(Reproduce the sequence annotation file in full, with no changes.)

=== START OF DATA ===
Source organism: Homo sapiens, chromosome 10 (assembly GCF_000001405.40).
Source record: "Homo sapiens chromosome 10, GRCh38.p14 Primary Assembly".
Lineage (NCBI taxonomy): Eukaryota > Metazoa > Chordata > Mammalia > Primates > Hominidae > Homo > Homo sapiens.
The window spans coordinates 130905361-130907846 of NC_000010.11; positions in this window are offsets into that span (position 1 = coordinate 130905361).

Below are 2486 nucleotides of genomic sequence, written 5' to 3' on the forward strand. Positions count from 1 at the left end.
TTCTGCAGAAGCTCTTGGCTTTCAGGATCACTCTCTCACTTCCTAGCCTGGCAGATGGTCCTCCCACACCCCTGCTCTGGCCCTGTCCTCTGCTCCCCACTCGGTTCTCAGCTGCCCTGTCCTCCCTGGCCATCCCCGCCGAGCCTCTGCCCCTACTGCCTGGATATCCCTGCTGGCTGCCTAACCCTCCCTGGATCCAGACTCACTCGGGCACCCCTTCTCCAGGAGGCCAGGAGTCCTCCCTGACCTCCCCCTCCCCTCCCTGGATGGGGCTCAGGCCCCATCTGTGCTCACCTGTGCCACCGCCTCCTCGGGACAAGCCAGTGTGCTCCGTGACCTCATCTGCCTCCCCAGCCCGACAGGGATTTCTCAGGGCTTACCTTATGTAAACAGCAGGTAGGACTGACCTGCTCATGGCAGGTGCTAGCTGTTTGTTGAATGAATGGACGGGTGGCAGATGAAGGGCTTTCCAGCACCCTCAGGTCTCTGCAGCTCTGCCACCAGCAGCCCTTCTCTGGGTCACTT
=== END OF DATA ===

Source organism: Homo sapiens, chromosome 10 (assembly GCF_000001405.40).
Source record: "Homo sapiens chromosome 10, GRCh38.p14 Primary Assembly".
Lineage (NCBI taxonomy): Eukaryota > Metazoa > Chordata > Mammalia > Primates > Hominidae > Homo > Homo sapiens.
The window spans coordinates 130905361-130907846 of NC_000010.11; positions in this window are offsets into that span (position 1 = coordinate 130905361).

Below are 2486 nucleotides of genomic sequence, written 5' to 3' on the forward strand. Positions count from 1 at the left end.
TTCTGCAGAAGCTCTTGGCTTTCAGGATCACTCTCTCACTTCCTAGCCTGGCAGATGGTCCTCCCACACCCCTGCTCTGGCCCTGTCCTCTGCTCCCCACTCGGTTCTCAGCTGCCCTGTCCTCCCTGGCCATCCCCGCCGAGCCTCTGCCCCTACTGCCTGGATATCCCTGCTGGCTGCCTAACCCTCCCTGGATCCAGACTCACTCGGGCACCCCTTCTCCAGGAGGCCAGGAGTCCTCCCTGACCTCCCCCTCCCCTCCCTGGATGGGGCTCAGGCCCCATCTGTGCTCACCTGTGCCACCGCCTCCTCGGGACAAGCCAGTGTGCTCCGTGACCTCATCTGCCTCCCCAGCCCGACAGGGATTTCTCAGGGCTTACCTTATGTAAACAGCAGGTAGGACTGACCTGCTCATGGCAGGTGCTAGCTGTTTGTTGAATGAATGGACGGGTGGCAGATGAAGGGCTTTCCAGCACCCTCAGGTCTCTGCAGCTCTGCCACCAGCAGCCCTTCTCTGGGTCACTT